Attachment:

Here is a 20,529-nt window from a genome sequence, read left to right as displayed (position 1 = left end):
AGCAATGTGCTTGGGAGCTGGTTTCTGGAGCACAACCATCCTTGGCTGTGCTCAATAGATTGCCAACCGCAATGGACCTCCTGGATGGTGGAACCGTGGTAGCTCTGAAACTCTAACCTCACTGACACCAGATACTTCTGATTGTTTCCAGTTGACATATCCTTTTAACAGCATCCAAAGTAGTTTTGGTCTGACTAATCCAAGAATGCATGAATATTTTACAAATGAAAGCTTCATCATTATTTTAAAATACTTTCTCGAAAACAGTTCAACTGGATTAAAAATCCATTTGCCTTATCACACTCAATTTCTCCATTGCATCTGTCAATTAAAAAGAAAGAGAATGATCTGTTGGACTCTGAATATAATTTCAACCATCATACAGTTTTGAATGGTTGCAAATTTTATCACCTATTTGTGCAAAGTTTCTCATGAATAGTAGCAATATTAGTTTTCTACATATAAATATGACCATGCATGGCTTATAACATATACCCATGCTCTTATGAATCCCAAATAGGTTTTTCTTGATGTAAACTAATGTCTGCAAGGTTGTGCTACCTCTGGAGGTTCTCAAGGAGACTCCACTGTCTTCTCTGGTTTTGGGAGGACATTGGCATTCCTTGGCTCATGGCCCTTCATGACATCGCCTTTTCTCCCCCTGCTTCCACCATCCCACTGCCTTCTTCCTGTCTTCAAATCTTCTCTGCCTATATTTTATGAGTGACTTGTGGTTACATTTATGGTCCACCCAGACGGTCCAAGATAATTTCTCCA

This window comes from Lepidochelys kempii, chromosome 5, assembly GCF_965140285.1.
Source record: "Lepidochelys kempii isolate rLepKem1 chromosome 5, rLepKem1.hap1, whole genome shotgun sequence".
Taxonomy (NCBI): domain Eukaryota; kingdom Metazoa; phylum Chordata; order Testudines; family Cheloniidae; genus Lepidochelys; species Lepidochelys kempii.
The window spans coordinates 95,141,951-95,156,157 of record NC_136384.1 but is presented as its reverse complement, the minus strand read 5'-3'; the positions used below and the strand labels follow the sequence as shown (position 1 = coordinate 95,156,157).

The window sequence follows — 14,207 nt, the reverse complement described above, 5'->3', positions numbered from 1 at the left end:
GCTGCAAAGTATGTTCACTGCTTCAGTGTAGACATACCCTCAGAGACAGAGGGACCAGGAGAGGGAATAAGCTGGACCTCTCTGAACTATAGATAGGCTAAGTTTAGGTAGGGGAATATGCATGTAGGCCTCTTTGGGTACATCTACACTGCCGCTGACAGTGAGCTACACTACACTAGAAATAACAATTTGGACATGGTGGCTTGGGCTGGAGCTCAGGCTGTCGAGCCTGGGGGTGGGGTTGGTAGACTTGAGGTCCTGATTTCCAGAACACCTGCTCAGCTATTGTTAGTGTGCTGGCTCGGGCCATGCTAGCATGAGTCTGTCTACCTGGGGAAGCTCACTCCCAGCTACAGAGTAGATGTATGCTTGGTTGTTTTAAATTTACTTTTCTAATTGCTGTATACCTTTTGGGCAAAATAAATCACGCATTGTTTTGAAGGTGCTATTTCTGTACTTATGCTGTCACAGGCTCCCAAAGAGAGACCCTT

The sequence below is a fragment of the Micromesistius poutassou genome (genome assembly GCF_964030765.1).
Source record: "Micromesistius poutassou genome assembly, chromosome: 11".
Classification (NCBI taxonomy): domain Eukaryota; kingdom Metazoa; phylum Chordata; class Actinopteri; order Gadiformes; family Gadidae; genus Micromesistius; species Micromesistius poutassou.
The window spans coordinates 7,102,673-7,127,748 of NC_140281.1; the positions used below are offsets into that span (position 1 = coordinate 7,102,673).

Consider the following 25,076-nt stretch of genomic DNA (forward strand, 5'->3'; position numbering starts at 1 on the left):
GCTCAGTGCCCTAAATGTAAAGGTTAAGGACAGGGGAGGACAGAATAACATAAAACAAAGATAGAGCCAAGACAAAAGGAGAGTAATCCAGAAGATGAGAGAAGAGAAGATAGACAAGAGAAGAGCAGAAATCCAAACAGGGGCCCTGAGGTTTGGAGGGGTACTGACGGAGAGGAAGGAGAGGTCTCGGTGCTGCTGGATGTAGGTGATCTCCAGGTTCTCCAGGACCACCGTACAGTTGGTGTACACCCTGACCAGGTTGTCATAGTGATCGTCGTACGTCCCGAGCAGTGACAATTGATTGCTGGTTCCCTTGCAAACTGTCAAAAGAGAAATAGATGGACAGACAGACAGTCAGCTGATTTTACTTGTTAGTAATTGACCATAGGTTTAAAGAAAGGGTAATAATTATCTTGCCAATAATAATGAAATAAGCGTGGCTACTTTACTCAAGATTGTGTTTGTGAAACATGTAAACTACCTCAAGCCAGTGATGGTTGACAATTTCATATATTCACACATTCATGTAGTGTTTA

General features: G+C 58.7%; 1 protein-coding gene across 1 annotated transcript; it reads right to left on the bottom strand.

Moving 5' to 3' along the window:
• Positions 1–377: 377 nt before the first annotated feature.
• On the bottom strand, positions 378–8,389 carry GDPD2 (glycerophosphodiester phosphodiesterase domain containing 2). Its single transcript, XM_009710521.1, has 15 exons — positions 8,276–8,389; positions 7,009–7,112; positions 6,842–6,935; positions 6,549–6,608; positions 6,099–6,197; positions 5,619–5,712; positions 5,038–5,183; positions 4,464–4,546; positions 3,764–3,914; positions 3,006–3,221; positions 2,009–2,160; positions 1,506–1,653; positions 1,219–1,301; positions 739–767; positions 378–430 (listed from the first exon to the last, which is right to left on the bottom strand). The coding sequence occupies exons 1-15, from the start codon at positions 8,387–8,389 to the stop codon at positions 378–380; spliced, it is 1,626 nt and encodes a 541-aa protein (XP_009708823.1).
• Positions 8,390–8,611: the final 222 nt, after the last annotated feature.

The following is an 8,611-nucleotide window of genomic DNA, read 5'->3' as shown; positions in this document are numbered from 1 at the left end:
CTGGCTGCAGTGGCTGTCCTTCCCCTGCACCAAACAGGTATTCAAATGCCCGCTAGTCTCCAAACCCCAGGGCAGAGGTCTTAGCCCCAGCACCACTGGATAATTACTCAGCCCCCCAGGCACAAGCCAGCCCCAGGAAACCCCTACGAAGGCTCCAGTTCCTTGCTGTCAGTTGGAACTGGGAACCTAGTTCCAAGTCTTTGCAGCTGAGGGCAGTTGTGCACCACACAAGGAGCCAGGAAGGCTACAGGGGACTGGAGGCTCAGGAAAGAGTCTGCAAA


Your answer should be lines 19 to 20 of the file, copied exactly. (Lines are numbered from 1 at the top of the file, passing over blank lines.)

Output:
• Positions 8,390–8,611: the final 222 nt, after the last annotated feature.

The following is an 8,611-nucleotide window of genomic DNA, read 5'->3' as shown; positions in this document are numbered from 1 at the left end: